Russia's Economy: Not as Insulated as It Thinks
- By Chris Weafer
- Oct. 16 2013 00:00
- Last edited 18:52
Over the past couple of weeks, the International Monetary Fund, or IMF, and the World Bank have issued revised global economic forecasts for this year and for 2014. While generally optimistic that the world is pulling slowly out of the slump of recent years, the agencies temper their optimism with a warning that the main risks are still on the downside. What happens in the rest of the world matters a great deal to the Russian economy and to capital markets. The strength of global trade is a key element in how the domestic economy will perform in 2014. It will be a factor in determining how much investment money may be available to help kick-start the next growth driver and where asset prices, including the ruble, will trade.
The government justifiably points to a strong balance sheet and fiscal policy priorities aimed at preserving monetary and macro stability as a reason why the country may avoid any return to crisis, even if the rest of the world slides into recession. But, as I have pointed out in a previous op-ed, a strong balance sheet does not in itself lead to a pickup in the pace of growth, certainly not to the level now needed to take Russia to the next level of sustainable development. For that to be delivered, we need not only effective domestic fiscal policies but also a robust global trade backdrop and less investment-risk phobia. Russia's economy is therefore just as much a hostage to the economic and fiscal trends in the U.S., EU and China as it is to Kremlin policies.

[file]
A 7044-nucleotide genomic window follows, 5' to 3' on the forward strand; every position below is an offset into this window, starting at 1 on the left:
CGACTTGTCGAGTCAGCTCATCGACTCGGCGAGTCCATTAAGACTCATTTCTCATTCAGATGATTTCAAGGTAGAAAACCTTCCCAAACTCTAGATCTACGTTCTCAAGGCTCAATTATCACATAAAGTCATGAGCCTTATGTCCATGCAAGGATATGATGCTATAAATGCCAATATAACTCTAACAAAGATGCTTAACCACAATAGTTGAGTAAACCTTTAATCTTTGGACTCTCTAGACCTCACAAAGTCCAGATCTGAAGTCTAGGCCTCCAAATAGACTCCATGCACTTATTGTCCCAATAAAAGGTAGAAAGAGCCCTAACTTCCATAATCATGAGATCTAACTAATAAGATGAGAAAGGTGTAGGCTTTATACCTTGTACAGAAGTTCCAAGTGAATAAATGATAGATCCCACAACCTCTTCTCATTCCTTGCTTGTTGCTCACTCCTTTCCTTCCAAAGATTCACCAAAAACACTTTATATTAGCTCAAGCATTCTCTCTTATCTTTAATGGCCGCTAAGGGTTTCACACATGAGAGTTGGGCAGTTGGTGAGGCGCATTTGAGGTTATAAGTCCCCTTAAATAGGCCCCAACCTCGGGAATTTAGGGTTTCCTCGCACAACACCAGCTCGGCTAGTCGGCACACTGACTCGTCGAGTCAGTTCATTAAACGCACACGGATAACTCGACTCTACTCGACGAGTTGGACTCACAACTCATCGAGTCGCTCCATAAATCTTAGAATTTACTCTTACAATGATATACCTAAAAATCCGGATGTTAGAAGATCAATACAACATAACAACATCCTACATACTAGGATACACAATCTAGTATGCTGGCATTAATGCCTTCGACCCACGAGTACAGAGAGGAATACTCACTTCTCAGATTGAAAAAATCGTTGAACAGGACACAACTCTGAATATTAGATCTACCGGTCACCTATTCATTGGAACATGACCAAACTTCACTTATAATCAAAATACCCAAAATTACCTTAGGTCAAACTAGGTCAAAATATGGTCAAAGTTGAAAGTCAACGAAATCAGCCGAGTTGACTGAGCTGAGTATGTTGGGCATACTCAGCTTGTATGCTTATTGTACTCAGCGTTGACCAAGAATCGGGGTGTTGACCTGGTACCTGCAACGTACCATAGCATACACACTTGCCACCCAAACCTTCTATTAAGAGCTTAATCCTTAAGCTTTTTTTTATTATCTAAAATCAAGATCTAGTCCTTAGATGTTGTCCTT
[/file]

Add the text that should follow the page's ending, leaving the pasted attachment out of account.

It is proposed by many economists that any policy missteps in the world's major economies coming into 2014 might easily threaten a return to recession. Even those that prefer to avoid the "R" word acknowledge that policy mistakes might very easily lead to a repeat of this year, when generally optimistic forecasts at the start of the year had to be severely cut as the world's major economies continue to struggle with debt, deficit and confidence issues. The IMF now expects a 2.9 percent gain this year, while the original 3.6 percent growth forecast for 2013 has been pushed on to next year. Unfortunately the pattern in recent years — early year optimism giving way to a more sober reality — does not inspire a great deal of confidence that the 2014 number will be achieved. In October 2011, the IMF expected 2012 global growth of 4 percent but then had to cut it to 3.2 percent last fall.
The question of how strong global growth will be in 2014 breaks down into two separate questions as far as Russia concerned. First, will the developed economies get their policy programs right so as to sustain recovery and avoid another global crisis? Second, will the developing countries be able to withstand a tightening of global liquidity and change their growth models to a more domestic focus in order to sustain high rates of growth?